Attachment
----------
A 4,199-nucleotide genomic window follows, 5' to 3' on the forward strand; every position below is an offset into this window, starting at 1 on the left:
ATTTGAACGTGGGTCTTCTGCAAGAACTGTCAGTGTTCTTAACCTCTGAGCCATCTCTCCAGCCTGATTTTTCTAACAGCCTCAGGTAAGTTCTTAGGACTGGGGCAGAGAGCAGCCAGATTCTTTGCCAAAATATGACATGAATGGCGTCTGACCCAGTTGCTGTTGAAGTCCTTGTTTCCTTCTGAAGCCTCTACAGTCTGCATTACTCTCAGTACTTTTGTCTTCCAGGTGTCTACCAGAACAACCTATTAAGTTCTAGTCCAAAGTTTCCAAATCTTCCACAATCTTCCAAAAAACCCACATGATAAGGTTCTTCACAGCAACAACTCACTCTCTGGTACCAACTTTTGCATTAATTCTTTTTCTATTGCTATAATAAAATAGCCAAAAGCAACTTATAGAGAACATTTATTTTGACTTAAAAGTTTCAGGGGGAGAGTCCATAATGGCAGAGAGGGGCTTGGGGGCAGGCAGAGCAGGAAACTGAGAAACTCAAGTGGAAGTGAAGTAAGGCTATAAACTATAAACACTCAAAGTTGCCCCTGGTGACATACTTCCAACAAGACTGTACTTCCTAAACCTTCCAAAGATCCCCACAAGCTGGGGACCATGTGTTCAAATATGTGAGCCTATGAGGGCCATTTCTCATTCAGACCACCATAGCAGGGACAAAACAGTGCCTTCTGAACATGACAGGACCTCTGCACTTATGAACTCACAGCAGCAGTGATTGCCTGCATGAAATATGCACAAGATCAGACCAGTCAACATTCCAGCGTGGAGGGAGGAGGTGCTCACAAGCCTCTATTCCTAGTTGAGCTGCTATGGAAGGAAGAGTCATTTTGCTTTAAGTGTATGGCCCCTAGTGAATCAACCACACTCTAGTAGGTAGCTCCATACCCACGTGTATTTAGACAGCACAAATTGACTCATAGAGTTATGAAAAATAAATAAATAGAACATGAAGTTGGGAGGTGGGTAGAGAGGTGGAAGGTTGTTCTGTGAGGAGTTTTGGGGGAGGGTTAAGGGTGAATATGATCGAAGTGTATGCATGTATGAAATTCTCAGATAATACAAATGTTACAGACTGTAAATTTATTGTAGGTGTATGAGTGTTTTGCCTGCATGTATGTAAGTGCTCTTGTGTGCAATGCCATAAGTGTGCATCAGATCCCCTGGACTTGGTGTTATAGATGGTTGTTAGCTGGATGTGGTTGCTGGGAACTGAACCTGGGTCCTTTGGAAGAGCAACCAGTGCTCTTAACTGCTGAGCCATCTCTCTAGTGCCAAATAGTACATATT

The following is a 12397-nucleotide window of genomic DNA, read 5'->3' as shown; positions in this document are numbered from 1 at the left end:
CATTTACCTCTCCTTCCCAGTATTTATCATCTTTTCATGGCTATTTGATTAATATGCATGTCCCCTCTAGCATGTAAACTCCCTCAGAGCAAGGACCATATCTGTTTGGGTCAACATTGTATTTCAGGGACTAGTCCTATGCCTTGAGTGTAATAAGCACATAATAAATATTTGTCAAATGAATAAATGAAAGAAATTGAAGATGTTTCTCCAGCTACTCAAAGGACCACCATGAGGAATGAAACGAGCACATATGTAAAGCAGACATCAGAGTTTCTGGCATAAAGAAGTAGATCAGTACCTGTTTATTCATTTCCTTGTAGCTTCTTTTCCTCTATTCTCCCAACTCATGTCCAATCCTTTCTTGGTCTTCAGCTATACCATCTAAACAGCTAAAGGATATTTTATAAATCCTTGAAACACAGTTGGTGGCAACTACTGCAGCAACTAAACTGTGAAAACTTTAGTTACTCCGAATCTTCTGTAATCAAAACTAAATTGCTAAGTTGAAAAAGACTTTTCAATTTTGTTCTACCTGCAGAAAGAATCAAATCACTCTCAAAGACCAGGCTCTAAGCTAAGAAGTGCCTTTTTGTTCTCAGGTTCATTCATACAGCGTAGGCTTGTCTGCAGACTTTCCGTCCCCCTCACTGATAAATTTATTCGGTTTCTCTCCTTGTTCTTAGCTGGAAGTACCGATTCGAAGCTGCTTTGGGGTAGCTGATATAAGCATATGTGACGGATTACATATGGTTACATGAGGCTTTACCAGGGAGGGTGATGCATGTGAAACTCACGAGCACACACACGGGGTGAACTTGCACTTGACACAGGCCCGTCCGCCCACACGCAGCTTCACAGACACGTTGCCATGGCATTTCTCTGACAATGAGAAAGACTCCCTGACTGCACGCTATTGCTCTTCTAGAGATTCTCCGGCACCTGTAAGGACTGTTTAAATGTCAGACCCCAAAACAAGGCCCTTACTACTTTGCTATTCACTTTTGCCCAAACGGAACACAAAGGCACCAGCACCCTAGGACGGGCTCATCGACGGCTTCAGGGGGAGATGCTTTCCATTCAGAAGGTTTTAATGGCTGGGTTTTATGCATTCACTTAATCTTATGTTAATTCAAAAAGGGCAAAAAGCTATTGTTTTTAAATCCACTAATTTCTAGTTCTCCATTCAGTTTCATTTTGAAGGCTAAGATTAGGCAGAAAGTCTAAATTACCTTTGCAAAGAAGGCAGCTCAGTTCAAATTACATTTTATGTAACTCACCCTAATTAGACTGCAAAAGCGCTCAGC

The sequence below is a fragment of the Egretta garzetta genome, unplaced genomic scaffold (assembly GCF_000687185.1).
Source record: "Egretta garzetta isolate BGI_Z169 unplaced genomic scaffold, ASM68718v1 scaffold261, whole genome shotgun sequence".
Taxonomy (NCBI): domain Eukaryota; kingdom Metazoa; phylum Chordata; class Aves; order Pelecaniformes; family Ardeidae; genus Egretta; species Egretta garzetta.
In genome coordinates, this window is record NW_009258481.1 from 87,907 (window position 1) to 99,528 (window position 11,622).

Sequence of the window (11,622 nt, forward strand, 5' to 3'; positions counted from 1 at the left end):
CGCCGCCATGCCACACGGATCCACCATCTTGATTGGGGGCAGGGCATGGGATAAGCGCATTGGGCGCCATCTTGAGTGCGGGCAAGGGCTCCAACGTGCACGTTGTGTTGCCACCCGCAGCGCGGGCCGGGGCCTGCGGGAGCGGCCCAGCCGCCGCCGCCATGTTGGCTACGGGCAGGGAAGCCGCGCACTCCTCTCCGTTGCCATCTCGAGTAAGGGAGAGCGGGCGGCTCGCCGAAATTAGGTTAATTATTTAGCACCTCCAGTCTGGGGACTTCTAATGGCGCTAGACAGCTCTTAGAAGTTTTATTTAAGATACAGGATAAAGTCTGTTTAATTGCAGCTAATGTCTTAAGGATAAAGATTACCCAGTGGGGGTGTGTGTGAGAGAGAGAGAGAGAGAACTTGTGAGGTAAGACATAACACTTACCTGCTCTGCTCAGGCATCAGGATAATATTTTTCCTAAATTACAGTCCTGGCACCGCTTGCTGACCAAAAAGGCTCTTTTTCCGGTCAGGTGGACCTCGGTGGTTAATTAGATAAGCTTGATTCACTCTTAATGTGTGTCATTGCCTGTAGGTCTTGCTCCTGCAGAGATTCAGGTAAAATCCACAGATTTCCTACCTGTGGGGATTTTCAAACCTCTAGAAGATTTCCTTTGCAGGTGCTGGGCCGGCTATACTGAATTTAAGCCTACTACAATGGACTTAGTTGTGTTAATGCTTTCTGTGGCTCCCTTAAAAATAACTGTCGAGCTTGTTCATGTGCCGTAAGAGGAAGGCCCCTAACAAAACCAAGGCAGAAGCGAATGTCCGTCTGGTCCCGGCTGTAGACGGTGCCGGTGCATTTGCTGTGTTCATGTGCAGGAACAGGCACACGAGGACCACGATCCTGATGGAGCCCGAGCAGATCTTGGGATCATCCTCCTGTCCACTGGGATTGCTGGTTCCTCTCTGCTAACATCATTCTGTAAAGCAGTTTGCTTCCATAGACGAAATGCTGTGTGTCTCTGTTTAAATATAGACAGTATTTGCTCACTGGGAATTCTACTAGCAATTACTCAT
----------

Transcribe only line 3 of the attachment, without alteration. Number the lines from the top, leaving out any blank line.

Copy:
The following is a 12397-nucleotide window of genomic DNA, read 5'->3' as shown; positions in this document are numbered from 1 at the left end: